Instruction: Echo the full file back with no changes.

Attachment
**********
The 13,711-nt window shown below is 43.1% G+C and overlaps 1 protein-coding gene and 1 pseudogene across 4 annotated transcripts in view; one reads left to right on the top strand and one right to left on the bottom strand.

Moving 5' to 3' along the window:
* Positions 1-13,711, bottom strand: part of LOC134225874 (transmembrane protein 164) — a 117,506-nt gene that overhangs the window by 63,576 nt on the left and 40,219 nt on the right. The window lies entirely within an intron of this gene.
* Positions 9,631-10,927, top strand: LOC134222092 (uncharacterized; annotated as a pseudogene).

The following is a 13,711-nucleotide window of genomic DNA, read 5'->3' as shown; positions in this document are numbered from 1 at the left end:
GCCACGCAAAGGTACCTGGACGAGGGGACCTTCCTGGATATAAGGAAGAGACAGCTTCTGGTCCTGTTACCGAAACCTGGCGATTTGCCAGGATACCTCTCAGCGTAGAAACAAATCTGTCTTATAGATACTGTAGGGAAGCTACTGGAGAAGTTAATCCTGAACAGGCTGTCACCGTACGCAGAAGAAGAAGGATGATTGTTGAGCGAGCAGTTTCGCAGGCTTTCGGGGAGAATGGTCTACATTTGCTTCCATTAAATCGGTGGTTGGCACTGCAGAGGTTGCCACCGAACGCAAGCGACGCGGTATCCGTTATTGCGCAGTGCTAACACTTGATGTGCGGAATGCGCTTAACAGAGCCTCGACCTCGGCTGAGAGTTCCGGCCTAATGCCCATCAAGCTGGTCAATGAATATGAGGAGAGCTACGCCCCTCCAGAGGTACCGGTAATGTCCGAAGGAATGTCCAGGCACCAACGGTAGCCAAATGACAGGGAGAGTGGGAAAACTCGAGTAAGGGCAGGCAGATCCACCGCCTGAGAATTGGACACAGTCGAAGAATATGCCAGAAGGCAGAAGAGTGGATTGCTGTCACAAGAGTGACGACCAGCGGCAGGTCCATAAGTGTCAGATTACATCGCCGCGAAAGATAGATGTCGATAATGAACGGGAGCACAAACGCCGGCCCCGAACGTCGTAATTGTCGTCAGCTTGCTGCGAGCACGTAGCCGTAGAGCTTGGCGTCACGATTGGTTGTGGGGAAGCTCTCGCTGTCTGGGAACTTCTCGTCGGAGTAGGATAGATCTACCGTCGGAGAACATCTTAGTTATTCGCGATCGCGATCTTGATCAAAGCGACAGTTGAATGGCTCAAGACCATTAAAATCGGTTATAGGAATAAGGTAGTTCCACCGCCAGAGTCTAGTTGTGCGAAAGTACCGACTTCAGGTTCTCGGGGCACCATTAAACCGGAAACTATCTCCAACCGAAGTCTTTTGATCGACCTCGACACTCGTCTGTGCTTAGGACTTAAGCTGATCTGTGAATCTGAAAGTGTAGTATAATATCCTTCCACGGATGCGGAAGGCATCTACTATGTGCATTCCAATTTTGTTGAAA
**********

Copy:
The 13,711-nt window shown below is 43.1% G+C and overlaps 1 protein-coding gene and 1 pseudogene across 4 annotated transcripts in view; one reads left to right on the top strand and one right to left on the bottom strand.

Moving 5' to 3' along the window:
* Positions 1-13,711, bottom strand: part of LOC134225874 (transmembrane protein 164) — a 117,506-nt gene that overhangs the window by 63,576 nt on the left and 40,219 nt on the right. The window lies entirely within an intron of this gene.
* Positions 9,631-10,927, top strand: LOC134222092 (uncharacterized; annotated as a pseudogene).

The following is a 13,711-nucleotide window of genomic DNA, read 5'->3' as shown; positions in this document are numbered from 1 at the left end:
GCCACGCAAAGGTACCTGGACGAGGGGACCTTCCTGGATATAAGGAAGAGACAGCTTCTGGTCCTGTTACCGAAACCTGGCGATTTGCCAGGATACCTCTCAGCGTAGAAACAAATCTGTCTTATAGATACTGTAGGGAAGCTACTGGAGAAGTTAATCCTGAACAGGCTGTCACCGTACGCAGAAGAAGAAGGATGATTGTTGAGCGAGCAGTTTCGCAGGCTTTCGGGGAGAATGGTCTACATTTGCTTCCATTAAATCGGTGGTTGGCACTGCAGAGGTTGCCACCGAACGCAAGCGACGCGGTATCCGTTATTGCGCAGTGCTAACACTTGATGTGCGGAATGCGCTTAACAGAGCCTCGACCTCGGCTGAGAGTTCCGGCCTAATGCCCATCAAGCTGGTCAATGAATATGAGGAGAGCTACGCCCCTCCAGAGGTACCGGTAATGTCCGAAGGAATGTCCAGGCACCAACGGTAGCCAAATGACAGGGAGAGTGGGAAAACTCGAGTAAGGGCAGGCAGATCCACCGCCTGAGAATTGGACACAGTCGAAGAATATGCCAGAAGGCAGAAGAGTGGATTGCTGTCACAAGAGTGACGACCAGCGGCAGGTCCATAAGTGTCAGATTACATCGCCGCGAAAGATAGATGTCGATAATGAACGGGAGCACAAACGCCGGCCCCGAACGTCGTAATTGTCGTCAGCTTGCTGCGAGCACGTAGCCGTAGAGCTTGGCGTCACGATTGGTTGTGGGGAAGCTCTCGCTGTCTGGGAACTTCTCGTCGGAGTAGGATAGATCTACCGTCGGAGAACATCTTAGTTATTCGCGATCGCGATCTTGATCAAAGCGACAGTTGAATGGCTCAAGACCATTAAAATCGGTTATAGGAATAAGGTAGTTCCACCGCCAGAGTCTAGTTGTGCGAAAGTACCGACTTCAGGTTCTCGGGGCACCATTAAACCGGAAACTATCTCCAACCGAAGTCTTTTGATCGACCTCGACACTCGTCTGTGCTTAGGACTTAAGCTGATCTGTGAATCTGAAAGTGTAGTATAATATCCTTCCACGGATGCGGAAGGCATCTACTATGTGCATTCCAATTTTGTTGAAA